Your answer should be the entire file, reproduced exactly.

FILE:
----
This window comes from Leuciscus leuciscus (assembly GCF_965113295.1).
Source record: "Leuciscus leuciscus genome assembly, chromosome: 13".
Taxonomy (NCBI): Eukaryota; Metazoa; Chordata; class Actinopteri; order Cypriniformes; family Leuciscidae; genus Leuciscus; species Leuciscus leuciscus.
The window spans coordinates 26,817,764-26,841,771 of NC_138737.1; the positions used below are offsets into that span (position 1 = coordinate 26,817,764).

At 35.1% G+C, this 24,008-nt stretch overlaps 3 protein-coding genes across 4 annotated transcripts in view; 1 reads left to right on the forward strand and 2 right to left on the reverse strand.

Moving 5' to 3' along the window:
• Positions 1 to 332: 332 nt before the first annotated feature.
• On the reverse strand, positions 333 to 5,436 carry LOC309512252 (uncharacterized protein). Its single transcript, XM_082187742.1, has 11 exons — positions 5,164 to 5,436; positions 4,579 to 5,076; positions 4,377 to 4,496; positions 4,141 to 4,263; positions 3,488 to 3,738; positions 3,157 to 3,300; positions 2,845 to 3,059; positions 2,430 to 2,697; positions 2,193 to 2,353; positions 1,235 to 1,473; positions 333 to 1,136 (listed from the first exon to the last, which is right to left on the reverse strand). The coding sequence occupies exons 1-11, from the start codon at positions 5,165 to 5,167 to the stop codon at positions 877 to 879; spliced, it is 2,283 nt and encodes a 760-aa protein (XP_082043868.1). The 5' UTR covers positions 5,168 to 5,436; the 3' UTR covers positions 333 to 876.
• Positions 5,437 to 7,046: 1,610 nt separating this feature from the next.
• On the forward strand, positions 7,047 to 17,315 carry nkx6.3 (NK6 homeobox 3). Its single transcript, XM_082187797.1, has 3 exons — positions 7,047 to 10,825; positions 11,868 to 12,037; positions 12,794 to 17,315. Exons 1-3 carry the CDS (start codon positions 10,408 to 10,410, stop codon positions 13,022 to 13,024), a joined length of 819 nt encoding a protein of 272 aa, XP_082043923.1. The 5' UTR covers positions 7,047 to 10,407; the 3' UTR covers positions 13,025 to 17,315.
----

This window comes from Leuciscus leuciscus (assembly GCF_965113295.1).
Source record: "Leuciscus leuciscus genome assembly, chromosome: 13".
Taxonomy (NCBI): Eukaryota; Metazoa; Chordata; class Actinopteri; order Cypriniformes; family Leuciscidae; genus Leuciscus; species Leuciscus leuciscus.
The window spans coordinates 26,817,764-26,841,771 of NC_138737.1; the positions used below are offsets into that span (position 1 = coordinate 26,817,764).

At 35.1% G+C, this 24,008-nt stretch overlaps 3 protein-coding genes across 4 annotated transcripts in view; 1 reads left to right on the forward strand and 2 right to left on the reverse strand.

Moving 5' to 3' along the window:
• Positions 1 to 332: 332 nt before the first annotated feature.
• On the reverse strand, positions 333 to 5,436 carry LOC309512252 (uncharacterized protein). Its single transcript, XM_082187742.1, has 11 exons — positions 5,164 to 5,436; positions 4,579 to 5,076; positions 4,377 to 4,496; positions 4,141 to 4,263; positions 3,488 to 3,738; positions 3,157 to 3,300; positions 2,845 to 3,059; positions 2,430 to 2,697; positions 2,193 to 2,353; positions 1,235 to 1,473; positions 333 to 1,136 (listed from the first exon to the last, which is right to left on the reverse strand). The coding sequence occupies exons 1-11, from the start codon at positions 5,165 to 5,167 to the stop codon at positions 877 to 879; spliced, it is 2,283 nt and encodes a 760-aa protein (XP_082043868.1). The 5' UTR covers positions 5,168 to 5,436; the 3' UTR covers positions 333 to 876.
• Positions 5,437 to 7,046: 1,610 nt separating this feature from the next.
• On the forward strand, positions 7,047 to 17,315 carry nkx6.3 (NK6 homeobox 3). Its single transcript, XM_082187797.1, has 3 exons — positions 7,047 to 10,825; positions 11,868 to 12,037; positions 12,794 to 17,315. Exons 1-3 carry the CDS (start codon positions 10,408 to 10,410, stop codon positions 13,022 to 13,024), a joined length of 819 nt encoding a protein of 272 aa, XP_082043923.1. The 5' UTR covers positions 7,047 to 10,407; the 3' UTR covers positions 13,025 to 17,315.